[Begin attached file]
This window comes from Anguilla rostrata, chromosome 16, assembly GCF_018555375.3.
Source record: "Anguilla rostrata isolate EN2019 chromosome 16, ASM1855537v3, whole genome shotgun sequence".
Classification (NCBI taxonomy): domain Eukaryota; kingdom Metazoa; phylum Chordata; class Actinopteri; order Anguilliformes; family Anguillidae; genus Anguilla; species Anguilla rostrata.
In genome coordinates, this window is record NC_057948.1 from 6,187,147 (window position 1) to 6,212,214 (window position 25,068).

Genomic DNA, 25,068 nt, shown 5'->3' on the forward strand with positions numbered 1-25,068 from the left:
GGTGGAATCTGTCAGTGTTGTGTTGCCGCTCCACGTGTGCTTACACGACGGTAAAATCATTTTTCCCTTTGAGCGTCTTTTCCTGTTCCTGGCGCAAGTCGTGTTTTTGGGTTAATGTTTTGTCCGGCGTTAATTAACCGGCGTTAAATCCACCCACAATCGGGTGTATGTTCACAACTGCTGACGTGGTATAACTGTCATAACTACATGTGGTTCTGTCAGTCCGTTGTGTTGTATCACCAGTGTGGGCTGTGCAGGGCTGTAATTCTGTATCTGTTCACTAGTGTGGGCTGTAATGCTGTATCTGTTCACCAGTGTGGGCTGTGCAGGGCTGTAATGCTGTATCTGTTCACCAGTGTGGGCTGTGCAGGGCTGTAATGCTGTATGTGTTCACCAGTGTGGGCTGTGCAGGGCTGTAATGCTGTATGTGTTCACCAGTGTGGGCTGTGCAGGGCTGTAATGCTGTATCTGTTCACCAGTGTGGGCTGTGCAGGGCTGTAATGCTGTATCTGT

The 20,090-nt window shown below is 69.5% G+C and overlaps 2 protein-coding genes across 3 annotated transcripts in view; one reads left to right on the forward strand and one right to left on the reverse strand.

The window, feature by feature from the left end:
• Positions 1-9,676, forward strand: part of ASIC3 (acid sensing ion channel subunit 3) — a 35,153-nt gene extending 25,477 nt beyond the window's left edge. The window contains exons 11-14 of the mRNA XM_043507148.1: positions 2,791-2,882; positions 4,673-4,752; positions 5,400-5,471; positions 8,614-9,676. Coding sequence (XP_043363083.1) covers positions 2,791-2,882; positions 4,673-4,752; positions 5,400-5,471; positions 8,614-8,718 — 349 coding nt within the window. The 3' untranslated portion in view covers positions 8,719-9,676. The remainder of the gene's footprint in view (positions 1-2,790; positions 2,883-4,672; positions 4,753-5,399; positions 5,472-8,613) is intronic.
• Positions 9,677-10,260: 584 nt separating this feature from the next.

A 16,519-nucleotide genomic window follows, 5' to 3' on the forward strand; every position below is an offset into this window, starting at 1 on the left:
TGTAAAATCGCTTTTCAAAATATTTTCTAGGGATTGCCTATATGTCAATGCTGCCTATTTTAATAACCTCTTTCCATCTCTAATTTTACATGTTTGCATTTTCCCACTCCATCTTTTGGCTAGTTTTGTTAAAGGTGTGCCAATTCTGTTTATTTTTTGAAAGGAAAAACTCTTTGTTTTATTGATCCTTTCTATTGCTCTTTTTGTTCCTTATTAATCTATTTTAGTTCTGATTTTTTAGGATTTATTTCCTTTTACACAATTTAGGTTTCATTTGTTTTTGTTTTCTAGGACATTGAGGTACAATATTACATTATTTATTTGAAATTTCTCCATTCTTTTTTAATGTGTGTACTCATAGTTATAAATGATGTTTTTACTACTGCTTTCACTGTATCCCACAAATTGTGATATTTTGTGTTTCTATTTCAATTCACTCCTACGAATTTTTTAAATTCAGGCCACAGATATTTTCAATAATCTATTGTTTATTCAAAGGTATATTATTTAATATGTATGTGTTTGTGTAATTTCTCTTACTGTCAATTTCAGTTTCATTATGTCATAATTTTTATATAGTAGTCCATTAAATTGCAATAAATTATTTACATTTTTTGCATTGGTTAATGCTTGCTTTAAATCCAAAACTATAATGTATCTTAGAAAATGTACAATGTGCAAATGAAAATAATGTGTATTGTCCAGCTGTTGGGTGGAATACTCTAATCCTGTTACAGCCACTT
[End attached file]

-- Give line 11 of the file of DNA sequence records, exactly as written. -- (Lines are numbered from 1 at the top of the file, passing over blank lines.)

A 16,519-nucleotide genomic window follows, 5' to 3' on the forward strand; every position below is an offset into this window, starting at 1 on the left: